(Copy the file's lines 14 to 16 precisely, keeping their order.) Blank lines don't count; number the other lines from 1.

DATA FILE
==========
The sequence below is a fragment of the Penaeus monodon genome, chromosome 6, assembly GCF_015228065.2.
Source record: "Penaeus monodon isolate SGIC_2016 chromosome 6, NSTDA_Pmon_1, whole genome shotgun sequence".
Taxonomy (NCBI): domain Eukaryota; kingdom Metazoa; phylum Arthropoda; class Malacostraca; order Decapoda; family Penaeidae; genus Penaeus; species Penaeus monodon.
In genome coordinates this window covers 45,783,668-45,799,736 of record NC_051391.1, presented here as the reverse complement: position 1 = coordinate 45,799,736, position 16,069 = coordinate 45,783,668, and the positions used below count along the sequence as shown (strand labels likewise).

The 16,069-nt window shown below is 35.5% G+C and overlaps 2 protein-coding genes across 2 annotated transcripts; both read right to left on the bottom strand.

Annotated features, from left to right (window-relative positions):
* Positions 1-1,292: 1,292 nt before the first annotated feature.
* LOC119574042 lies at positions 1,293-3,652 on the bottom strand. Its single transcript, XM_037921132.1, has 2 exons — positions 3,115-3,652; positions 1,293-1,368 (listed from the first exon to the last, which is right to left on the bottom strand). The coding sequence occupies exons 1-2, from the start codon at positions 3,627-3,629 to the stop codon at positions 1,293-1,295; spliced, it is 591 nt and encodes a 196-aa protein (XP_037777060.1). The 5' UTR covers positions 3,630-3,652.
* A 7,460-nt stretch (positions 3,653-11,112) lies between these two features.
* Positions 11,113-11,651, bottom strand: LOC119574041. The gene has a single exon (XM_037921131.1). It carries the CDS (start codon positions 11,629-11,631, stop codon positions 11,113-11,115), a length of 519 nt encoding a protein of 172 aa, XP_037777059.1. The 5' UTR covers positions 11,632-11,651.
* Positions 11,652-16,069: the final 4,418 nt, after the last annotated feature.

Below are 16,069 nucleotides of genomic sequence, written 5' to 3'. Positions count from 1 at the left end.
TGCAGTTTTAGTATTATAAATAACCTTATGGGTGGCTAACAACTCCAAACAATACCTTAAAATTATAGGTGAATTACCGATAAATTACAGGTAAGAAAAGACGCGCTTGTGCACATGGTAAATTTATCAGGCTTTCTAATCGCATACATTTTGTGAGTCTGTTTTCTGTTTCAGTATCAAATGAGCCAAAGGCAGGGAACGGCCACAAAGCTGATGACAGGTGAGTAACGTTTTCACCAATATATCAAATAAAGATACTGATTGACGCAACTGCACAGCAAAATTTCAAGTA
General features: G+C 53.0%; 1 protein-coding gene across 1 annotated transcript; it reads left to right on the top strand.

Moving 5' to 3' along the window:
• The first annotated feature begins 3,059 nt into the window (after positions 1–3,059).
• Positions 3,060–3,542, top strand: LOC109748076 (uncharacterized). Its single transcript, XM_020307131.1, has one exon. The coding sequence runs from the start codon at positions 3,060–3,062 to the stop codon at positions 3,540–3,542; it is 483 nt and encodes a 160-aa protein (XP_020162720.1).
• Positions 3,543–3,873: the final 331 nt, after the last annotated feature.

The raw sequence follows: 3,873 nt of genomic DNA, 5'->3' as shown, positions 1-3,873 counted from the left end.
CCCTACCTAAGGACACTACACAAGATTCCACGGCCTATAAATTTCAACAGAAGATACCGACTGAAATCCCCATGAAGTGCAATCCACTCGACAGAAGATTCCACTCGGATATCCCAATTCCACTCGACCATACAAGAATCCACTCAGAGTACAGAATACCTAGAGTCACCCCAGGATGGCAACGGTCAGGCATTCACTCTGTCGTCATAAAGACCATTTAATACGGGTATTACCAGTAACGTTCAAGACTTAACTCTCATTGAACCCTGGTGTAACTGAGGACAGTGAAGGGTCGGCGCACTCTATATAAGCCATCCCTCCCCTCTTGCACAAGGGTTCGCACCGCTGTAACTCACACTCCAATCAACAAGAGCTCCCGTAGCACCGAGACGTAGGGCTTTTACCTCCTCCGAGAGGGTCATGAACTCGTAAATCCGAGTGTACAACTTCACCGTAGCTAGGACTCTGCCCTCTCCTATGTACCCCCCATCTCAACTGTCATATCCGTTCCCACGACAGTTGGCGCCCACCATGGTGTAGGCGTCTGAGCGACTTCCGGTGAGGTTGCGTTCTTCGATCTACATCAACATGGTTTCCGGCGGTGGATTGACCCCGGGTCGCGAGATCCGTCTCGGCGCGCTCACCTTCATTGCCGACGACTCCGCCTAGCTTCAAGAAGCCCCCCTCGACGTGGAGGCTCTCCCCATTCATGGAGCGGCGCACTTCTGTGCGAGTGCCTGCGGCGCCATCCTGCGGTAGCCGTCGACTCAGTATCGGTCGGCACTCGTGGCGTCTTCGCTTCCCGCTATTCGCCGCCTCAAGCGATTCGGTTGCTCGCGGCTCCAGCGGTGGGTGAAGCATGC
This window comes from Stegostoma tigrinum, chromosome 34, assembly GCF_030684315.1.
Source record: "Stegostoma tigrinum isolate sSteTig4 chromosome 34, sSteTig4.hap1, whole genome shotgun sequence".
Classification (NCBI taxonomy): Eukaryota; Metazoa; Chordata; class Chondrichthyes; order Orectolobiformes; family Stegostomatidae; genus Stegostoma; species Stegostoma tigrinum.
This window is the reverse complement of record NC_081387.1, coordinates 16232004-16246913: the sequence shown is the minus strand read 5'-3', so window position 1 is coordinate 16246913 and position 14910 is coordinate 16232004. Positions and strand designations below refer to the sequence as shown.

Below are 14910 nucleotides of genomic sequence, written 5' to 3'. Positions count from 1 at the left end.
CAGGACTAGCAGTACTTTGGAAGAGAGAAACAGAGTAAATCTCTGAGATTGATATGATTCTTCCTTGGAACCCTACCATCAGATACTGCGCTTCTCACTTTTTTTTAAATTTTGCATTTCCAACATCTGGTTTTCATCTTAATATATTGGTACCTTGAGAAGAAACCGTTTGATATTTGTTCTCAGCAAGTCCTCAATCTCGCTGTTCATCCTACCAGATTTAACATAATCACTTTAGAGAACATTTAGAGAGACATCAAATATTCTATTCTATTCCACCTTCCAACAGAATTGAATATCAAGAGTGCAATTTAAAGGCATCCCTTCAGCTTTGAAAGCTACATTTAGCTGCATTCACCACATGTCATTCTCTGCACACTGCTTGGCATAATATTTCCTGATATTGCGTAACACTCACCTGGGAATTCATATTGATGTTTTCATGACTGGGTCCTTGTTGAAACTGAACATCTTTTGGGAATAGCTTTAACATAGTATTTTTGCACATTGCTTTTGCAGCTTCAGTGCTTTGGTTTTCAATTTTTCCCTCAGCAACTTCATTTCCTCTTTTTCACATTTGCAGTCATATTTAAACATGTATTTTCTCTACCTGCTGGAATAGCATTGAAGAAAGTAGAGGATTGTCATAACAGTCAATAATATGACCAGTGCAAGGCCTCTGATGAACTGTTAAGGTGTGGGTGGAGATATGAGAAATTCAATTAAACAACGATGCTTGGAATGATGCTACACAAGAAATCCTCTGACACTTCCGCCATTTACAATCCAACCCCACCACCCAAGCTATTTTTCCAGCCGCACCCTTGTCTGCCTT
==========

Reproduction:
General features: G+C 53.0%; 1 protein-coding gene across 1 annotated transcript; it reads left to right on the top strand.

Moving 5' to 3' along the window:
• The first annotated feature begins 3,059 nt into the window (after positions 1–3,059).